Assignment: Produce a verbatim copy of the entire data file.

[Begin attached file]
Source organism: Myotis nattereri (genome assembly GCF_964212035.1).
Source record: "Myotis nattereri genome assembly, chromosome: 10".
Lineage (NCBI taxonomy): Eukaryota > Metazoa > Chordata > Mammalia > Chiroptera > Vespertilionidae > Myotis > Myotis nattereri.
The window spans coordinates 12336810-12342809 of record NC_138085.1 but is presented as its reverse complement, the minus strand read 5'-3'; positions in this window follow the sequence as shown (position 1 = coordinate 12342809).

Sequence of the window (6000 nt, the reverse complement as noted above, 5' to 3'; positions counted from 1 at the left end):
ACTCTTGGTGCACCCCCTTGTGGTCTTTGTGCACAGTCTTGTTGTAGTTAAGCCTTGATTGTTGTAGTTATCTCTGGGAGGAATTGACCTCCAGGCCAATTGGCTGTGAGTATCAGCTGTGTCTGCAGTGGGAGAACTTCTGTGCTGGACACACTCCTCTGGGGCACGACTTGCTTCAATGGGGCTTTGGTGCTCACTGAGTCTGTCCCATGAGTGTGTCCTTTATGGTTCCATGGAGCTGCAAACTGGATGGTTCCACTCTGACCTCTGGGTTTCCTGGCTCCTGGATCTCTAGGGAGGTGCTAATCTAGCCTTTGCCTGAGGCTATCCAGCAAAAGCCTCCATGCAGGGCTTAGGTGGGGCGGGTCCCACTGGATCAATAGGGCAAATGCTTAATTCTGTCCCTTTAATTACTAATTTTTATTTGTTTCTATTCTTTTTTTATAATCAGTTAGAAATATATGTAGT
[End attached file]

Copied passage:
Source organism: Myotis nattereri (genome assembly GCF_964212035.1).
Source record: "Myotis nattereri genome assembly, chromosome: 10".
Lineage (NCBI taxonomy): Eukaryota > Metazoa > Chordata > Mammalia > Chiroptera > Vespertilionidae > Myotis > Myotis nattereri.
The window spans coordinates 12336810-12342809 of record NC_138085.1 but is presented as its reverse complement, the minus strand read 5'-3'; positions in this window follow the sequence as shown (position 1 = coordinate 12342809).

Sequence of the window (6000 nt, the reverse complement as noted above, 5' to 3'; positions counted from 1 at the left end):
ACTCTTGGTGCACCCCCTTGTGGTCTTTGTGCACAGTCTTGTTGTAGTTAAGCCTTGATTGTTGTAGTTATCTCTGGGAGGAATTGACCTCCAGGCCAATTGGCTGTGAGTATCAGCTGTGTCTGCAGTGGGAGAACTTCTGTGCTGGACACACTCCTCTGGGGCACGACTTGCTTCAATGGGGCTTTGGTGCTCACTGAGTCTGTCCCATGAGTGTGTCCTTTATGGTTCCATGGAGCTGCAAACTGGATGGTTCCACTCTGACCTCTGGGTTTCCTGGCTCCTGGATCTCTAGGGAGGTGCTAATCTAGCCTTTGCCTGAGGCTATCCAGCAAAAGCCTCCATGCAGGGCTTAGGTGGGGCGGGTCCCACTGGATCAATAGGGCAAATGCTTAATTCTGTCCCTTTAATTACTAATTTTTATTTGTTTCTATTCTTTTTTTATAATCAGTTAGAAATATATGTAGT